He also pointed to the strong associations between food, feeding, caring and love stating, "[E]ating is a pleasure and you want to give your children pleasure." The problem here is often exacerbated in divorce situations where waring or high conflict parents often battle for the affections of the children. Children need to be shown real love and caring by parents through meaningful interactions not by the substitution of real food with playful, tasty and fun-to-eat garbage made to appear as though it were food.

JAMA states that, "mandated reporter laws may obligate physicians to contact child protective services in the cases of children for whom chronic parental neglect has resulted in severe weight-related health complications." But the UCL Institute says, "Removing children from their parents may not help obesity. There are few data on the weight of children in public care."

A recent study found that 37% of children in care were overweight or obese – but almost all of them had put on weight after they were put into foster care demonstrating that removal from the parents did not resolve the problem. Unlike these placement cases where the child is removed from the parents and the neglect is allowed to continue, child custody placement between parents raises a different issue. In this instance the court is not being asked to consider whether the child should continue to be under the care and supervision of the parents but, rather, which parent can provide the better structure and environment upon which to attempt to ensure that the obesity issue with the child is more likely to be ameliorated.

Oversized parents -

In examining childhood obesity and neglect in general from a preventative standpoint can we make a correlation between oversized parents and neglect? "As in all areas of child health, we have a duty to be open to the possibility of child neglect or abuse in any form," concedes the UCL Institute.

Courts, practitioners and litigants should all elevate the level of priority assigned to the mandatory consideration of "[t]he mental and physical health of all individuals involved" by focusing on the easy measures of physical health. These include BMI and basic vitals along with other measures such as the US Army fitness test. Obesity in a parent and the correlation to the children should be carefully examined and given greater attention and weight by the courts.

In following the development of obesity in parents there is well established evidence that environmental factors are a significant contributor. Essentially saying that the environment in which a child is raised will play a great role in whether the child becomes obese. This does not obviate the decision making power of the child as an adult as whether to engage in a healthy lifestyle and choose healthful foods. However, the child raised in an unhealthy environment with an obese parent will face a greater challenge to becoming a healthy adult once weened from the support and control of the parent.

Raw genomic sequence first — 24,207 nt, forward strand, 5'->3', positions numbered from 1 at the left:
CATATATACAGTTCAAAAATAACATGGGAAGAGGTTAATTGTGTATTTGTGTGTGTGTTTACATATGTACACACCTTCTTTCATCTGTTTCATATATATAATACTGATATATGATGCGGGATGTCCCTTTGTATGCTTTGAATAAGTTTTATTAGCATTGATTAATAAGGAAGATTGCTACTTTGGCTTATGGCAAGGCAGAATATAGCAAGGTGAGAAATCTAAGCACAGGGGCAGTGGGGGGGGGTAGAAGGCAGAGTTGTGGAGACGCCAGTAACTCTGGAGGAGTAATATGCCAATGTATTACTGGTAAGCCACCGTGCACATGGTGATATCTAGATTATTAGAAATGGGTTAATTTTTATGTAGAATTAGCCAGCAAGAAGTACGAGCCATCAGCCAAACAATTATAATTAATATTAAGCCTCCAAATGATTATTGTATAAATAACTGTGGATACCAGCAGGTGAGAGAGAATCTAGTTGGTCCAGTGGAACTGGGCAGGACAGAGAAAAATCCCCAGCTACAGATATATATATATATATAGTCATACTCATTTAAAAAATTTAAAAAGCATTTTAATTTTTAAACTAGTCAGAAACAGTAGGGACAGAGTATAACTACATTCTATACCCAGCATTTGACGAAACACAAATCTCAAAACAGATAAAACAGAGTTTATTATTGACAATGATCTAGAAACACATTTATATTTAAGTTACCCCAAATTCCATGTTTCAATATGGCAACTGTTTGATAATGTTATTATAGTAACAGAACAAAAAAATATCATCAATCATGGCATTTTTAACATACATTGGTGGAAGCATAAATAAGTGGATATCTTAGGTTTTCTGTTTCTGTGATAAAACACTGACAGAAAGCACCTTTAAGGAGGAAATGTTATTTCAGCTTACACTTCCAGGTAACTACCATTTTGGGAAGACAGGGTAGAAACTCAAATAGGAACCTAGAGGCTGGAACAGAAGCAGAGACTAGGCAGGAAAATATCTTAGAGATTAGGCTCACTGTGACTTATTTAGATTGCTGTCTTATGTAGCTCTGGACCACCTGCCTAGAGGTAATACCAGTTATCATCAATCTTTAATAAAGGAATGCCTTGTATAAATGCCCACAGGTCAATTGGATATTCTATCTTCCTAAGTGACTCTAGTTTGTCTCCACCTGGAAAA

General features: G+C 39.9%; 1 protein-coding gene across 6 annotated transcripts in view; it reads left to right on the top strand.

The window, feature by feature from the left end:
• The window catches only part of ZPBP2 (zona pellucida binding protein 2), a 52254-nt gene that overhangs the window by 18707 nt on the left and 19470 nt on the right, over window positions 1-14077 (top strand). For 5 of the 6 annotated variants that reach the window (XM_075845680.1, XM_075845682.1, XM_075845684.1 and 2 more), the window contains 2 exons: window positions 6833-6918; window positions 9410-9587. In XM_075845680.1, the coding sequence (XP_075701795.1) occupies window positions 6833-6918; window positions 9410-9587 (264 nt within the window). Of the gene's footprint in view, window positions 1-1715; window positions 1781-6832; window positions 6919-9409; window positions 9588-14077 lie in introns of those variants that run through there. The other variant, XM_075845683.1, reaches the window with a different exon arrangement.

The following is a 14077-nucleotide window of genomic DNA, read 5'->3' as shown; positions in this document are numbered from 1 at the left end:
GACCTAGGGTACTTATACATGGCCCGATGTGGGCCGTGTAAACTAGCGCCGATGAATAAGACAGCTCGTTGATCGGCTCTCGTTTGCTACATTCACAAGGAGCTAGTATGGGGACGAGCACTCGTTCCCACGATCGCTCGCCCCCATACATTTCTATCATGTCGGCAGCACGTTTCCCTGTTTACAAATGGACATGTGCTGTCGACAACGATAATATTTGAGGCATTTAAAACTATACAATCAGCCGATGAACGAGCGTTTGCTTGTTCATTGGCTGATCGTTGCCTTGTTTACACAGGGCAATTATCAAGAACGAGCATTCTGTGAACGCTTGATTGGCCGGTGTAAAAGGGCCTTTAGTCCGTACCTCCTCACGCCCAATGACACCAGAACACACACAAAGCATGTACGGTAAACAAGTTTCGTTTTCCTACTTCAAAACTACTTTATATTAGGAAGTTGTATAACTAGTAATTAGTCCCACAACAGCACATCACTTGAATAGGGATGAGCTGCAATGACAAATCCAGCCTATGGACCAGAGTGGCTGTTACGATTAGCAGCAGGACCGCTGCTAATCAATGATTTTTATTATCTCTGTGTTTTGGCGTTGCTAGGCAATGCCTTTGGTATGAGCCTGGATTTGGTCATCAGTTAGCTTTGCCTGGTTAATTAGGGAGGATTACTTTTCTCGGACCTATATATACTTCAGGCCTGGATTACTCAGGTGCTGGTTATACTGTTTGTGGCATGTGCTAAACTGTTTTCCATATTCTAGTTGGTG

While some children can thrive and develop healthfully while in the care of an unhealthy parent, few do. This is easily observable. When I am out in the community at eating establishments, school events, the library or other locations where children gather I fix upon an obese child and then try to observe the child reuniting with a parent. In very near to every incident the parent is also obese.

Conclusion -

Obese parents in general are harmful to children especially when given overwhelming control over the children. It has been established that obese parents are more neglectful to children than healthful parents. The long-term health and well-being of children is at significant risk when custody and placement is awarded to an obese parent.

Judicial officers are gradually becoming more attentive to this issue as national attention focuses on health and well-being. With proper counseling attorneys and litigants can also enlighten courts to the harmful effects of placement with obese parents. The best interest of children demands that weight and BMI be an elevated priority in child custody decisions.

If you are involved in a child custody dispute with an oversized parent or your child is oversized then it is imperative that you properly articulate this necessary consideration to the court.

Conversely, if you are the oversized parent then it is of greater importance that you set aside your own desires and focus on the best interest of your child by engaging in practices that improve your health and well-being as well as that of the children.

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©2008, 2013 Stuart Showalter, LLC. Permission is granted to all non-commercial entities to reproduce this article in it's entirety with credit given.